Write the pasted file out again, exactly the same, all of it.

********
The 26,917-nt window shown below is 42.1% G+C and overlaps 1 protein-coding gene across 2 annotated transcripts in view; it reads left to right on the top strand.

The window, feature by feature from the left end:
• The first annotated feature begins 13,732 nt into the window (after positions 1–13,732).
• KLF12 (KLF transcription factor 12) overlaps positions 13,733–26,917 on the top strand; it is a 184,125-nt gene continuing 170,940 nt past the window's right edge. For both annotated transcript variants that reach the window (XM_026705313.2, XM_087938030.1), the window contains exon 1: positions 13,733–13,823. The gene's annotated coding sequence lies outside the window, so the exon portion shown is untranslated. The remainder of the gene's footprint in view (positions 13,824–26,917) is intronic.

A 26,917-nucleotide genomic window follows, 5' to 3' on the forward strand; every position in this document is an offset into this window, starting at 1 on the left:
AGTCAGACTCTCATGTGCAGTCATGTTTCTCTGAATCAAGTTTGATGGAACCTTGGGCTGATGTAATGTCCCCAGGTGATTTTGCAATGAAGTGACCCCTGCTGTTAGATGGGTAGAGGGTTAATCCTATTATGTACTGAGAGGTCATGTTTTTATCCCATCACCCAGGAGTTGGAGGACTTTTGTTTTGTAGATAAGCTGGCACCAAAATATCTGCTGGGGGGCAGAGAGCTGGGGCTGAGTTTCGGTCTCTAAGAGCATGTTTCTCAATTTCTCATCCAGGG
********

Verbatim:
The 26,917-nt window shown below is 42.1% G+C and overlaps 1 protein-coding gene across 2 annotated transcripts in view; it reads left to right on the top strand.

The window, feature by feature from the left end:
• The first annotated feature begins 13,732 nt into the window (after positions 1–13,732).
• KLF12 (KLF transcription factor 12) overlaps positions 13,733–26,917 on the top strand; it is a 184,125-nt gene continuing 170,940 nt past the window's right edge. For both annotated transcript variants that reach the window (XM_026705313.2, XM_087938030.1), the window contains exon 1: positions 13,733–13,823. The gene's annotated coding sequence lies outside the window, so the exon portion shown is untranslated. The remainder of the gene's footprint in view (positions 13,824–26,917) is intronic.

A 26,917-nucleotide genomic window follows, 5' to 3' on the forward strand; every position in this document is an offset into this window, starting at 1 on the left:
AGTCAGACTCTCATGTGCAGTCATGTTTCTCTGAATCAAGTTTGATGGAACCTTGGGCTGATGTAATGTCCCCAGGTGATTTTGCAATGAAGTGACCCCTGCTGTTAGATGGGTAGAGGGTTAATCCTATTATGTACTGAGAGGTCATGTTTTTATCCCATCACCCAGGAGTTGGAGGACTTTTGTTTTGTAGATAAGCTGGCACCAAAATATCTGCTGGGGGGCAGAGAGCTGGGGCTGAGTTTCGGTCTCTAAGAGCATGTTTCTCAATTTCTCATCCAGGG